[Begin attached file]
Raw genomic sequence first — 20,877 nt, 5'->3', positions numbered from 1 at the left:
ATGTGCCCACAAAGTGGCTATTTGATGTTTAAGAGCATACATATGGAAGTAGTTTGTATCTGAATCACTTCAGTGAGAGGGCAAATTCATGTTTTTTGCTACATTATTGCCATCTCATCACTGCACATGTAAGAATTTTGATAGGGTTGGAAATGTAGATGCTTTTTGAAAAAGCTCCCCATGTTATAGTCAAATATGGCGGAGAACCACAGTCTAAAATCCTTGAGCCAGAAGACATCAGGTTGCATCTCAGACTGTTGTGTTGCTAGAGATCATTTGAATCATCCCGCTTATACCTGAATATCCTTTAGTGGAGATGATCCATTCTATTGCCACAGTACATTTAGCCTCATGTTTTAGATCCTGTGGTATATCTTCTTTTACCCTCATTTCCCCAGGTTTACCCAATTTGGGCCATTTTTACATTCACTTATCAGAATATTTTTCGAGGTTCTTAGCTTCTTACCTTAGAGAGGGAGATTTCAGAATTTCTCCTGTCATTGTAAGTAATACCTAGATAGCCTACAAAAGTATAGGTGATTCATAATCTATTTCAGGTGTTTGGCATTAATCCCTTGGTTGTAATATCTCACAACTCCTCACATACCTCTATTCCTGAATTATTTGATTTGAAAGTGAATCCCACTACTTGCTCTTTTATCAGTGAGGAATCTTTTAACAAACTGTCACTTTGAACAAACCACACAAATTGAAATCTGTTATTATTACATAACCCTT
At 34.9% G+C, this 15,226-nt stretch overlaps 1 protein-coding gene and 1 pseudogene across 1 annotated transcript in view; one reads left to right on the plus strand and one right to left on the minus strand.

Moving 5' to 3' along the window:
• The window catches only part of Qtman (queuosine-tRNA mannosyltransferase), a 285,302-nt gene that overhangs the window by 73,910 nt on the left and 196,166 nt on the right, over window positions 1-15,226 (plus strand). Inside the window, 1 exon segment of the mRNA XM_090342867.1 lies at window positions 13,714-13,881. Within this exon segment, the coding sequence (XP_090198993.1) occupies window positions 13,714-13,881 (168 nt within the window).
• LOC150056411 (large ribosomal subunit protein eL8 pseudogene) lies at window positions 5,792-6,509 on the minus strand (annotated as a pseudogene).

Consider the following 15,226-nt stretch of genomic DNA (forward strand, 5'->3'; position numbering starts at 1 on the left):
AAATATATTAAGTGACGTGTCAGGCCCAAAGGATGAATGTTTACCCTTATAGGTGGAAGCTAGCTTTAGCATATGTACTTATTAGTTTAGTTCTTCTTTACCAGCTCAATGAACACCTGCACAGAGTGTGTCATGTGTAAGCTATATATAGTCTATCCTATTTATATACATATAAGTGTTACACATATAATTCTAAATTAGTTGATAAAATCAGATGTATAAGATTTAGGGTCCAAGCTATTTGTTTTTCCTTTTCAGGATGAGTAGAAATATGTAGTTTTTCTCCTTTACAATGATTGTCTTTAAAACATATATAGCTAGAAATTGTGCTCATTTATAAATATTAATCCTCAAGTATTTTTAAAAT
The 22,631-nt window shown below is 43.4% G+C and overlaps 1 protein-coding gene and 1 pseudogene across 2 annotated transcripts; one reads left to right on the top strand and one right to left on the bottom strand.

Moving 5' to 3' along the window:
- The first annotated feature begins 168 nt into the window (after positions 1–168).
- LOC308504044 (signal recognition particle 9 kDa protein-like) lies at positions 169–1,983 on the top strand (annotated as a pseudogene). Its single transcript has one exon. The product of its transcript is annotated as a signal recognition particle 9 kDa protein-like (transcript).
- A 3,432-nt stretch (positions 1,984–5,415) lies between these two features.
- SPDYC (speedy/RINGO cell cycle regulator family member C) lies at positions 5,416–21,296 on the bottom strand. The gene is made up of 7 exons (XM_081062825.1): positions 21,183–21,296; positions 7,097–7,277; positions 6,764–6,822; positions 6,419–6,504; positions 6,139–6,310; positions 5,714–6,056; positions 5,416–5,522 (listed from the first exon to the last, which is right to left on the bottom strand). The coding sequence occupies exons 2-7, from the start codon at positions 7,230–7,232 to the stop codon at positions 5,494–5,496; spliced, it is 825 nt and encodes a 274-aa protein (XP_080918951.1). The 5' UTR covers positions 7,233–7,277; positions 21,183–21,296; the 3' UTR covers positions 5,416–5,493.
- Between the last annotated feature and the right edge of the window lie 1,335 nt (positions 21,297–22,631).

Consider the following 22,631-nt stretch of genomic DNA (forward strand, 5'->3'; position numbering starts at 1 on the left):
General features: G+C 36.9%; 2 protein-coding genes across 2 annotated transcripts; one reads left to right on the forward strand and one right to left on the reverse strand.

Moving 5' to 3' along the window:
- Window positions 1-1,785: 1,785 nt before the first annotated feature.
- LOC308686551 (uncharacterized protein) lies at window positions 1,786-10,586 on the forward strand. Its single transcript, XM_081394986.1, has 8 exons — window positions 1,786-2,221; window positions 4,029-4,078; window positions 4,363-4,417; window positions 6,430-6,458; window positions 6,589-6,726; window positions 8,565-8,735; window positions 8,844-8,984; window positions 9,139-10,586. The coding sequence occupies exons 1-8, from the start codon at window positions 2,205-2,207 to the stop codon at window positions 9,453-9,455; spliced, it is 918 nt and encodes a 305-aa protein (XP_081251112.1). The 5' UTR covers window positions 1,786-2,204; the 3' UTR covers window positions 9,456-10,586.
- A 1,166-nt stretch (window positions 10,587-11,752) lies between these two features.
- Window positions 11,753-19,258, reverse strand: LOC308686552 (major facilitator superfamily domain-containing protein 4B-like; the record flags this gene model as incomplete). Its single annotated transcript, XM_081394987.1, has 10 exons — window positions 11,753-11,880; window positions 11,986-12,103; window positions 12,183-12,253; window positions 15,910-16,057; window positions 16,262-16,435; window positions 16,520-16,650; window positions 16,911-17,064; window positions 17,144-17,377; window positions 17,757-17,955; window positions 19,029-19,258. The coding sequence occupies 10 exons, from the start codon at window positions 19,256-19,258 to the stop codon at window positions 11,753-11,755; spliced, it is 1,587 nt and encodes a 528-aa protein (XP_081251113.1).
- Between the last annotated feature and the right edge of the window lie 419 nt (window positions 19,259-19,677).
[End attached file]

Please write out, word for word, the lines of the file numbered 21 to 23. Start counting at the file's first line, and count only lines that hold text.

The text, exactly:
- A 1,166-nt stretch (window positions 10,587-11,752) lies between these two features.
- Window positions 11,753-19,258, reverse strand: LOC308686552 (major facilitator superfamily domain-containing protein 4B-like; the record flags this gene model as incomplete). Its single annotated transcript, XM_081394987.1, has 10 exons — window positions 11,753-11,880; window positions 11,986-12,103; window positions 12,183-12,253; window positions 15,910-16,057; window positions 16,262-16,435; window positions 16,520-16,650; window positions 16,911-17,064; window positions 17,144-17,377; window positions 17,757-17,955; window positions 19,029-19,258. The coding sequence occupies 10 exons, from the start codon at window positions 19,256-19,258 to the stop codon at window positions 11,753-11,755; spliced, it is 1,587 nt and encodes a 528-aa protein (XP_081251113.1).
- Between the last annotated feature and the right edge of the window lie 419 nt (window positions 19,259-19,677).